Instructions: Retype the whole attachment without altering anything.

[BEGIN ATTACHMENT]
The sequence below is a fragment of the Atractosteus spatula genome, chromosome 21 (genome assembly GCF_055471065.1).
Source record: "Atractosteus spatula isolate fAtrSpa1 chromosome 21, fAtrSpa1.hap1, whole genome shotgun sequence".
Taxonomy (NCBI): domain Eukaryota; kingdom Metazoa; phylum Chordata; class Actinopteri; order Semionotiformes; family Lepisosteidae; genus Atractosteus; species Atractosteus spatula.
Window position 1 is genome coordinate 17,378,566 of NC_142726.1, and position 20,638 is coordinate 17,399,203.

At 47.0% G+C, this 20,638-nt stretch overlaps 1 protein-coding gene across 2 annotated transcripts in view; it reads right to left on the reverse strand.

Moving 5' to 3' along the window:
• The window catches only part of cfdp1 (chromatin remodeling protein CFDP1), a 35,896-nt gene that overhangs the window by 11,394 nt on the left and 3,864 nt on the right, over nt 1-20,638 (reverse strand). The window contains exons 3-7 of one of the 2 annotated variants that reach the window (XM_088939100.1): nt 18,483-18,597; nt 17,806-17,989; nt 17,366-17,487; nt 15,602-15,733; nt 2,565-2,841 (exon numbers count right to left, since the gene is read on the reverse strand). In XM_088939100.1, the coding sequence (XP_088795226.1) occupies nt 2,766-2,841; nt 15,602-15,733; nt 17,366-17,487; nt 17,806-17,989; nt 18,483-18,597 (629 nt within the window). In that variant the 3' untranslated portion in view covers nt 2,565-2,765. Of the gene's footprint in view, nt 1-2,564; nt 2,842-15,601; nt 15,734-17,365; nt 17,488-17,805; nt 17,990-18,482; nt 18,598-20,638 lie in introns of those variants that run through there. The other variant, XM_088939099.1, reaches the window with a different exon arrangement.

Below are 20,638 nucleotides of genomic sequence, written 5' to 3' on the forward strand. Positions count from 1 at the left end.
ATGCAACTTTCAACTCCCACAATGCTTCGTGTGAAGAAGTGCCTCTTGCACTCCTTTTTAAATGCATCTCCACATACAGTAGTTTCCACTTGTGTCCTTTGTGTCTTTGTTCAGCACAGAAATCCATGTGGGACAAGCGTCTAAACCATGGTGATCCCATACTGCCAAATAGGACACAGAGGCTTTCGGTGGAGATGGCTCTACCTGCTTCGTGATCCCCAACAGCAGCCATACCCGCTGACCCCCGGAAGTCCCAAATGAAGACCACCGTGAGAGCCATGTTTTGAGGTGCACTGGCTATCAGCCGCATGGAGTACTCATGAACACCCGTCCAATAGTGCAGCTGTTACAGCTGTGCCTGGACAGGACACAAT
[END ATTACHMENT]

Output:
The sequence below is a fragment of the Atractosteus spatula genome, chromosome 21 (genome assembly GCF_055471065.1).
Source record: "Atractosteus spatula isolate fAtrSpa1 chromosome 21, fAtrSpa1.hap1, whole genome shotgun sequence".
Taxonomy (NCBI): domain Eukaryota; kingdom Metazoa; phylum Chordata; class Actinopteri; order Semionotiformes; family Lepisosteidae; genus Atractosteus; species Atractosteus spatula.
Window position 1 is genome coordinate 17,378,566 of NC_142726.1, and position 20,638 is coordinate 17,399,203.

At 47.0% G+C, this 20,638-nt stretch overlaps 1 protein-coding gene across 2 annotated transcripts in view; it reads right to left on the reverse strand.

Moving 5' to 3' along the window:
• The window catches only part of cfdp1 (chromatin remodeling protein CFDP1), a 35,896-nt gene that overhangs the window by 11,394 nt on the left and 3,864 nt on the right, over nt 1-20,638 (reverse strand). The window contains exons 3-7 of one of the 2 annotated variants that reach the window (XM_088939100.1): nt 18,483-18,597; nt 17,806-17,989; nt 17,366-17,487; nt 15,602-15,733; nt 2,565-2,841 (exon numbers count right to left, since the gene is read on the reverse strand). In XM_088939100.1, the coding sequence (XP_088795226.1) occupies nt 2,766-2,841; nt 15,602-15,733; nt 17,366-17,487; nt 17,806-17,989; nt 18,483-18,597 (629 nt within the window). In that variant the 3' untranslated portion in view covers nt 2,565-2,765. Of the gene's footprint in view, nt 1-2,564; nt 2,842-15,601; nt 15,734-17,365; nt 17,488-17,805; nt 17,990-18,482; nt 18,598-20,638 lie in introns of those variants that run through there. The other variant, XM_088939099.1, reaches the window with a different exon arrangement.

Below are 20,638 nucleotides of genomic sequence, written 5' to 3' on the forward strand. Positions count from 1 at the left end.
ATGCAACTTTCAACTCCCACAATGCTTCGTGTGAAGAAGTGCCTCTTGCACTCCTTTTTAAATGCATCTCCACATACAGTAGTTTCCACTTGTGTCCTTTGTGTCTTTGTTCAGCACAGAAATCCATGTGGGACAAGCGTCTAAACCATGGTGATCCCATACTGCCAAATAGGACACAGAGGCTTTCGGTGGAGATGGCTCTACCTGCTTCGTGATCCCCAACAGCAGCCATACCCGCTGACCCCCGGAAGTCCCAAATGAAGACCACCGTGAGAGCCATGTTTTGAGGTGCACTGGCTATCAGCCGCATGGAGTACTCATGAACACCCGTCCAATAGTGCAGCTGTTACAGCTGTGCCTGGACAGGACACAAT